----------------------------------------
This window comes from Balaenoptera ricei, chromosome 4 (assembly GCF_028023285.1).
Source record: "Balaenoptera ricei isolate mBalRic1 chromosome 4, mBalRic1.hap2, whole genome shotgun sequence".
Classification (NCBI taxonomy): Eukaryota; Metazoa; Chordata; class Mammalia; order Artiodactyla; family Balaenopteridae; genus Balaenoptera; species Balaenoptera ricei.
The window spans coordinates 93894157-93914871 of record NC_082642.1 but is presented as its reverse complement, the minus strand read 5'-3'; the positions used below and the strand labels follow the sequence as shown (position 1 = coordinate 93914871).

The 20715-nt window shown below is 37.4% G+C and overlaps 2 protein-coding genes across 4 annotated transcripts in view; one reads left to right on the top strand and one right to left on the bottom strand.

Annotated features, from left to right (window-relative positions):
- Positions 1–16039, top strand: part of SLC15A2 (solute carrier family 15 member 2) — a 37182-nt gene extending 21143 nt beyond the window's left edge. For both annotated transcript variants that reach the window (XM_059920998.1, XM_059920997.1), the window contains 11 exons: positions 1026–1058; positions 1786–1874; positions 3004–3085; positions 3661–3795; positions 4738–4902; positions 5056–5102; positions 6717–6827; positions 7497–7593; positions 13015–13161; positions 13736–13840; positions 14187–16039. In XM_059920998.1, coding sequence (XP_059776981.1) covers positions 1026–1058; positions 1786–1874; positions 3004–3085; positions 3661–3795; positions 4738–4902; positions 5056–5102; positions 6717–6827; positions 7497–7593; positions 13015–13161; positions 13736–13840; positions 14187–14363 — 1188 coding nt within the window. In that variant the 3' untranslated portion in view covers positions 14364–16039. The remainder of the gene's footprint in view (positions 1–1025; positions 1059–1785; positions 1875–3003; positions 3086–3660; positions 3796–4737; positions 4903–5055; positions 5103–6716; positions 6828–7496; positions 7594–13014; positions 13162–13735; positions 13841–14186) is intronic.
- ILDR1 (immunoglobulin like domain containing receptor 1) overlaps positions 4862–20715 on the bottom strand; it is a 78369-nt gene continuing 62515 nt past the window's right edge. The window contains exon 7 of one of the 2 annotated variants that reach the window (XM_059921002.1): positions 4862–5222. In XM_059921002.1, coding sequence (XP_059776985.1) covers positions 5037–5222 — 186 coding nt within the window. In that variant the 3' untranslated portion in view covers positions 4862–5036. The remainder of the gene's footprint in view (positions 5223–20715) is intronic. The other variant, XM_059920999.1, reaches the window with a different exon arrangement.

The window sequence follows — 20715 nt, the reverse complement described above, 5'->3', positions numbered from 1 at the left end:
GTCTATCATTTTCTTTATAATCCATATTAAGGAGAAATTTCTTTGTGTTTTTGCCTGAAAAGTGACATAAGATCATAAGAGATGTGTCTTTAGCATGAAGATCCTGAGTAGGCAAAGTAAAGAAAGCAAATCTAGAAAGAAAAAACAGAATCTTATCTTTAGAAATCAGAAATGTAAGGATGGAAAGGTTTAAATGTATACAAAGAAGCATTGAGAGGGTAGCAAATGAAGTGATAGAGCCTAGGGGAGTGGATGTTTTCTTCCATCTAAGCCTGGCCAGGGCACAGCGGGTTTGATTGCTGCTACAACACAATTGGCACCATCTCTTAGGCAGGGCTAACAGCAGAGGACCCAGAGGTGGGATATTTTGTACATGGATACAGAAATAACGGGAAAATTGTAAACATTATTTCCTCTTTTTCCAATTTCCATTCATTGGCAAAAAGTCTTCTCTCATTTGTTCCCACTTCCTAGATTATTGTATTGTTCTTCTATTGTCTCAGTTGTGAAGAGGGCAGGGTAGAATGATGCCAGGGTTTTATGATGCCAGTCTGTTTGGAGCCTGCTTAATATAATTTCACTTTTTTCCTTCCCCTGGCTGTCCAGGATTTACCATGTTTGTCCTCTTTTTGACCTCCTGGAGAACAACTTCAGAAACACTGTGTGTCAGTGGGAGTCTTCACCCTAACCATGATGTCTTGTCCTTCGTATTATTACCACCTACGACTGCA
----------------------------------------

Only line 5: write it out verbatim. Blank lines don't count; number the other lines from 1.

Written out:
The 20715-nt window shown below is 37.4% G+C and overlaps 2 protein-coding genes across 4 annotated transcripts in view; one reads left to right on the top strand and one right to left on the bottom strand.